Estimating the number of regular and dependent methamphetamine users in Australia, 2002–2014
Almost 270,000 Australians aged between 15 and 54 years are regular users of methamphetamine, and over half of those are dependent on the drug, according to research that comprises the first quantification of the size of this population published in the Medical Journal of Australia.
A research team led by NDARC’s Professor Louisa Degenhardt and Dr Sarah Larney estimated the overall numbers of regular and dependent methamphetamine users in Australia for each year from 2002–03 to 2013–14, and the numbers by age group (15–24, 25–34, 35–44 and 45–54 years).
Indirect prevalence estimates were made for each year from 2002–03 to 2013–14. The study applied multiplier methods to data on treatment episodes for amphetamines (eg, counselling, rehabilitation, detoxification) and amphetamine-related hospitalisations to estimate the numbers of regular (at least monthly) and dependent methamphetamine users for each year. Dependent users comprised a subgroup of those who used the drug regularly, so that estimates of the sizes of these two populations were not additive. The key findings were:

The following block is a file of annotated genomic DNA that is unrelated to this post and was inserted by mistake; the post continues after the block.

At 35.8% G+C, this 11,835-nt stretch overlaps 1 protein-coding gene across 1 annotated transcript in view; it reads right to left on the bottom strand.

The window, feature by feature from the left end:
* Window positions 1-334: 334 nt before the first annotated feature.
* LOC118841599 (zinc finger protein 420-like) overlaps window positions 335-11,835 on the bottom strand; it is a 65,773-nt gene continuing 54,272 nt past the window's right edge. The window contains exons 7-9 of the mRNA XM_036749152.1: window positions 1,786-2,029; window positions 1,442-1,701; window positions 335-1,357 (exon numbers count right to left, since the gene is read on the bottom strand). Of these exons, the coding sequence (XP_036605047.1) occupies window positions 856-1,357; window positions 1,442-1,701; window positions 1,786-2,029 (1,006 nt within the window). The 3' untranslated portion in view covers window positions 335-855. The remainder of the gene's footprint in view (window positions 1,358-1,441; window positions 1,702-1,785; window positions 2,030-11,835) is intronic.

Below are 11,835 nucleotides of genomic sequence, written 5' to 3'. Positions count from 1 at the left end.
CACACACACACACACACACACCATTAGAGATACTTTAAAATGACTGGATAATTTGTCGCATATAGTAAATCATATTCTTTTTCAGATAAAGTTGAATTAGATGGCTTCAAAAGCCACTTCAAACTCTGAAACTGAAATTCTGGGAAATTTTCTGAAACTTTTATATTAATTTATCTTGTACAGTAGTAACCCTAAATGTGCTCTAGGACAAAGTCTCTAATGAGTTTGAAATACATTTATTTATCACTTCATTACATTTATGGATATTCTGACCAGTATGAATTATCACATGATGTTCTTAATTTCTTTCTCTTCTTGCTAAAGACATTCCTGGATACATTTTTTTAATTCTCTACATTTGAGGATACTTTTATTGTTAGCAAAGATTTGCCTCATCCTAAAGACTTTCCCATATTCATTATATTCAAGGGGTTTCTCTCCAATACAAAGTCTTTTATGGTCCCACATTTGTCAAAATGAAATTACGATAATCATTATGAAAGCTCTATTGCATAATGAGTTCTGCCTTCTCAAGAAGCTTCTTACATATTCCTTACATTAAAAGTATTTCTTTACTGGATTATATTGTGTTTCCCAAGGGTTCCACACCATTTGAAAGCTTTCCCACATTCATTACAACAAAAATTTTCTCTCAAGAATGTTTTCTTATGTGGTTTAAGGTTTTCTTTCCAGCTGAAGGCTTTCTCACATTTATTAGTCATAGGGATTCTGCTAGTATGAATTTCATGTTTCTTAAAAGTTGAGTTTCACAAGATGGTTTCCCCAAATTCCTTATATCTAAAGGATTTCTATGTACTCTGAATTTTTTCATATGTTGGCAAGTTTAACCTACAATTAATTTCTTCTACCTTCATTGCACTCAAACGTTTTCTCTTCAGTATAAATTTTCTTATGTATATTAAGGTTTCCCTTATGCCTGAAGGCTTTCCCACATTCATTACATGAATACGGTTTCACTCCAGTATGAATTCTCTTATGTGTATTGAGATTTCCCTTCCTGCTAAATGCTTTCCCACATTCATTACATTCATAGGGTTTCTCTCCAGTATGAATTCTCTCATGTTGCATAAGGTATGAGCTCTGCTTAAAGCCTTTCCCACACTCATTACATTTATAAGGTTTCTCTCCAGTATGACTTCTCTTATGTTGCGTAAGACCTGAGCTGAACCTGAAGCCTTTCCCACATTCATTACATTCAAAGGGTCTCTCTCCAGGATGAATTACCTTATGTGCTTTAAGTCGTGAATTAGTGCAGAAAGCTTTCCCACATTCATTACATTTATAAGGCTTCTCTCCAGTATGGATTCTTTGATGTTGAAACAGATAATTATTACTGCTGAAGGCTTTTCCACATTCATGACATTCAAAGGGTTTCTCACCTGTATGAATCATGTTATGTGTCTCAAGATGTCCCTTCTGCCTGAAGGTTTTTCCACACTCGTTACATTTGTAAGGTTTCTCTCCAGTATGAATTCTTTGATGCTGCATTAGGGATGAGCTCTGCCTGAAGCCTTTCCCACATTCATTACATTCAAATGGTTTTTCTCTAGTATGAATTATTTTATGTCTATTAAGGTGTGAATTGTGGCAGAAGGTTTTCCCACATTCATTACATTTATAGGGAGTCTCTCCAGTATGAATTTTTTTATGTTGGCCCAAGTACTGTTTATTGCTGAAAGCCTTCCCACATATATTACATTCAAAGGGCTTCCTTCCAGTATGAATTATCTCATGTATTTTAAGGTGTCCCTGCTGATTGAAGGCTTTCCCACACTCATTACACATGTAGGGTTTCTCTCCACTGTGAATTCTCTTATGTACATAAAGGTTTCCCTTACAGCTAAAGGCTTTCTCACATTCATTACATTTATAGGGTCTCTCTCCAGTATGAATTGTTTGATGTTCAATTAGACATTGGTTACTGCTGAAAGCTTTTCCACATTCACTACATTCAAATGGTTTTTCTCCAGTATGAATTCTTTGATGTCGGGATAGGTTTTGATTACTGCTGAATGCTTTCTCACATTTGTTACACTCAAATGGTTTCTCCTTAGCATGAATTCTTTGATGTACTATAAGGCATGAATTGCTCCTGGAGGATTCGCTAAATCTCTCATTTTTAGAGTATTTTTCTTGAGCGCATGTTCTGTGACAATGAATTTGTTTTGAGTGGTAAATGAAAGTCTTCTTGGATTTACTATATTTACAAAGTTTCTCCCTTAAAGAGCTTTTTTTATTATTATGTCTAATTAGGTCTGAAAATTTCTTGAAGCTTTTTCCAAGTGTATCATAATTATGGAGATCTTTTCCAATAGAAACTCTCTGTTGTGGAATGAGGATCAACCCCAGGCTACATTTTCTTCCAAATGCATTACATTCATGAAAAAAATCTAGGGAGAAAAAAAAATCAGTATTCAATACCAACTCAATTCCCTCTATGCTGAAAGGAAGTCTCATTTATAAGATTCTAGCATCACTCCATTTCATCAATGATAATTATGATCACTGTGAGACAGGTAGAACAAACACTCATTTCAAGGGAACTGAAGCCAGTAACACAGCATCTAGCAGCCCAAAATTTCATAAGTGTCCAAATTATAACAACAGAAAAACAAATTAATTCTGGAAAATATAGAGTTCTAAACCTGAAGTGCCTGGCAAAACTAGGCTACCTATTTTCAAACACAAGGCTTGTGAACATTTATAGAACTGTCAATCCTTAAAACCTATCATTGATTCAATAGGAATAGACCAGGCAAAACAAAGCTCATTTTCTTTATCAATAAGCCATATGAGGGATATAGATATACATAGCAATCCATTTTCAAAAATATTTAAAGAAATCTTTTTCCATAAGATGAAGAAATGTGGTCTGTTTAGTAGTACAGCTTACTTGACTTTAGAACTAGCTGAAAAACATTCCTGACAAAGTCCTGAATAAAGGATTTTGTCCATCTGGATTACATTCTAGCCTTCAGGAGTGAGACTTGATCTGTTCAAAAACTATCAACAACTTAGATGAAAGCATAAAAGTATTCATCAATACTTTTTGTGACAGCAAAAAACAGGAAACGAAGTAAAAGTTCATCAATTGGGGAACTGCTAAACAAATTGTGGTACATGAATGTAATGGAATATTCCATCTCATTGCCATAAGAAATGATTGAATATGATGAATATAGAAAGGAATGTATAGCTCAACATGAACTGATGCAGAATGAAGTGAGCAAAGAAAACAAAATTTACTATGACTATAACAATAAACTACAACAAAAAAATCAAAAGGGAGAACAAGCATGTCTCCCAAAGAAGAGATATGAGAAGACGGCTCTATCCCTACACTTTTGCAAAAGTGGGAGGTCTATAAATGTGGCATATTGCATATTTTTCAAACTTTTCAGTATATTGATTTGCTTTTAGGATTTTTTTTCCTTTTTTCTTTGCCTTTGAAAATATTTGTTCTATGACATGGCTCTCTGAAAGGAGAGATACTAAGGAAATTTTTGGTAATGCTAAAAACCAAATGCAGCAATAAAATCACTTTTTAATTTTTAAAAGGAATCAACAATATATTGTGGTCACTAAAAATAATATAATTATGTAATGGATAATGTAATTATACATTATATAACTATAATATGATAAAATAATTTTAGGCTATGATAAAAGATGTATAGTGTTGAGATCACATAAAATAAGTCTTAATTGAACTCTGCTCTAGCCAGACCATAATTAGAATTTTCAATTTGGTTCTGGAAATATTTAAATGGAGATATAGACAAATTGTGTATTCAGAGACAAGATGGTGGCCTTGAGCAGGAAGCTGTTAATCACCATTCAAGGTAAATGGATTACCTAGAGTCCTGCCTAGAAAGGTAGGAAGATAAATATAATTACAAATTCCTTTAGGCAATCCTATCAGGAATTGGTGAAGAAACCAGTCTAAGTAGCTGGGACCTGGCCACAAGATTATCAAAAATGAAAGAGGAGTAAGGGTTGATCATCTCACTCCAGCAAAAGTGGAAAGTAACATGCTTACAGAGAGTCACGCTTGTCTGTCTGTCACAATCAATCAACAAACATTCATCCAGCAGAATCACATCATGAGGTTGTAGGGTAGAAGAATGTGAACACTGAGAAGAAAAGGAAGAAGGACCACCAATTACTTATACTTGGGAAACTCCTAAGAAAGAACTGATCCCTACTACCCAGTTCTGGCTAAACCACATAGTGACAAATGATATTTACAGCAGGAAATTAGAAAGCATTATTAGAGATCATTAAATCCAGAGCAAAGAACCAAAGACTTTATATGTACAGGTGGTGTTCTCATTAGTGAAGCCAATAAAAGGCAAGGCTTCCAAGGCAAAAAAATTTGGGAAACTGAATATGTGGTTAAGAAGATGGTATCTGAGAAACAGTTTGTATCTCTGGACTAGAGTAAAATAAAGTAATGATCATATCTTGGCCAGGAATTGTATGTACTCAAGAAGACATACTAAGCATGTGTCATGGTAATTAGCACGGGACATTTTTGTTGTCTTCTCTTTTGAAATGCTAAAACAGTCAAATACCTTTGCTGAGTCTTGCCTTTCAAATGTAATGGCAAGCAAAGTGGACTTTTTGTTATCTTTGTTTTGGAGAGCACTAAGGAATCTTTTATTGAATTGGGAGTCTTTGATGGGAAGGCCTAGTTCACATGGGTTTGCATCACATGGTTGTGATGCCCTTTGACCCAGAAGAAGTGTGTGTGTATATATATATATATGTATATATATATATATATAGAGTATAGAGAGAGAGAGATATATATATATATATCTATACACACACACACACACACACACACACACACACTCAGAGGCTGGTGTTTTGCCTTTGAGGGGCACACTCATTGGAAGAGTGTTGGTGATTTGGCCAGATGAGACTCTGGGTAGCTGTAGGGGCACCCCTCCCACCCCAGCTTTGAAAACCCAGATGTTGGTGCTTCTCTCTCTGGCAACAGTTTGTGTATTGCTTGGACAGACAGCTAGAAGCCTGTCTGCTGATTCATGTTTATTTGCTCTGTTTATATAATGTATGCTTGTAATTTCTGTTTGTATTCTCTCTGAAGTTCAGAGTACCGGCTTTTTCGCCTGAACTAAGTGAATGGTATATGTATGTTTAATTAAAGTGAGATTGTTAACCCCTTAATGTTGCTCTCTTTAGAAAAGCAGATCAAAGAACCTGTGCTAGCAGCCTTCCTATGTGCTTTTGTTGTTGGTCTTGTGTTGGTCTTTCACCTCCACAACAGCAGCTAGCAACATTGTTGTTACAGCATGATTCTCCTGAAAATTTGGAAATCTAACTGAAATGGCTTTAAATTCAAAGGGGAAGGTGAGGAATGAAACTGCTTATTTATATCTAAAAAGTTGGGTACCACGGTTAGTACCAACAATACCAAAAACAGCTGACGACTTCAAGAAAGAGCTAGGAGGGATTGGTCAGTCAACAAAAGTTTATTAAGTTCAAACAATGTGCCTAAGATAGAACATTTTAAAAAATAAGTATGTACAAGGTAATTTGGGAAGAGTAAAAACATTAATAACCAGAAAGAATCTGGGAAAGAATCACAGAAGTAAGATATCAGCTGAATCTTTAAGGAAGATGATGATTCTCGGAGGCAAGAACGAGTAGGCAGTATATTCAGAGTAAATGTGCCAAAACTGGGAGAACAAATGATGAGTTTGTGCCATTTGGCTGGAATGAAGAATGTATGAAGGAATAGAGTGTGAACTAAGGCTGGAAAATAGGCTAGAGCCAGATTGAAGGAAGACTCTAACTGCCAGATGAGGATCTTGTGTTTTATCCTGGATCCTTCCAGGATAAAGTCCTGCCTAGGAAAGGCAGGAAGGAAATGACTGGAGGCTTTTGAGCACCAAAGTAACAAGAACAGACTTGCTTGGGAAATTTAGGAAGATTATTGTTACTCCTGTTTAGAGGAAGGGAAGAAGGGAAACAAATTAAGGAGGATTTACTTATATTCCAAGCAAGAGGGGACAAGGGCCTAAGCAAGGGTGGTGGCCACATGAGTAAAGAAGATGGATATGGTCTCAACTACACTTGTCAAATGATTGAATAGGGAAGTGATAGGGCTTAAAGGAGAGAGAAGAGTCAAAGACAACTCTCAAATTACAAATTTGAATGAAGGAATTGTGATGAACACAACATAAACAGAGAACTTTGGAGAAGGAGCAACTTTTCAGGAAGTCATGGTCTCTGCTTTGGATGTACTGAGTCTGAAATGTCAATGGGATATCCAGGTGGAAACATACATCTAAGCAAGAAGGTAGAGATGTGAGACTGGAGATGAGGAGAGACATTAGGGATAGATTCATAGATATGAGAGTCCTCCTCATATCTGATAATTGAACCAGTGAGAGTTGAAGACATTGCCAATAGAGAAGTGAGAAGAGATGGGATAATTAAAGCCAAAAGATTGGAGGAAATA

- There has been a consistent rise in the number of regular and dependent users since 2010
- The number of regular users has almost tripled from 90,000 in 2009/2010 to 268,000 in 2013-2014
- These figures provide us with the first quantitative estimate of the scale of the problem of methamphetamine use in Australia
- This increase in use has been most concentrated in users aged 15-24 and users aged 25-34. Dependent use has doubled in both of these groups
- Rates of use were highest in the 25-34 year old age group with 1.5 per cent now believed to be dependent, compared with 0.8 per cent in 2009/2010
- Worryingly 1.14 per cent of young people aged 15-24 are estimated to be dependent on the drug compared with only 0.4 per cent in 2009/2010
- The rise in dependent users among younger age group (15-24) suggests an increase in new methamphetamine users
Implications: there is a need for early intervention among younger people aged 15-24 to prevent transition into dependence, and greater engagement of clients in treatment and other health services.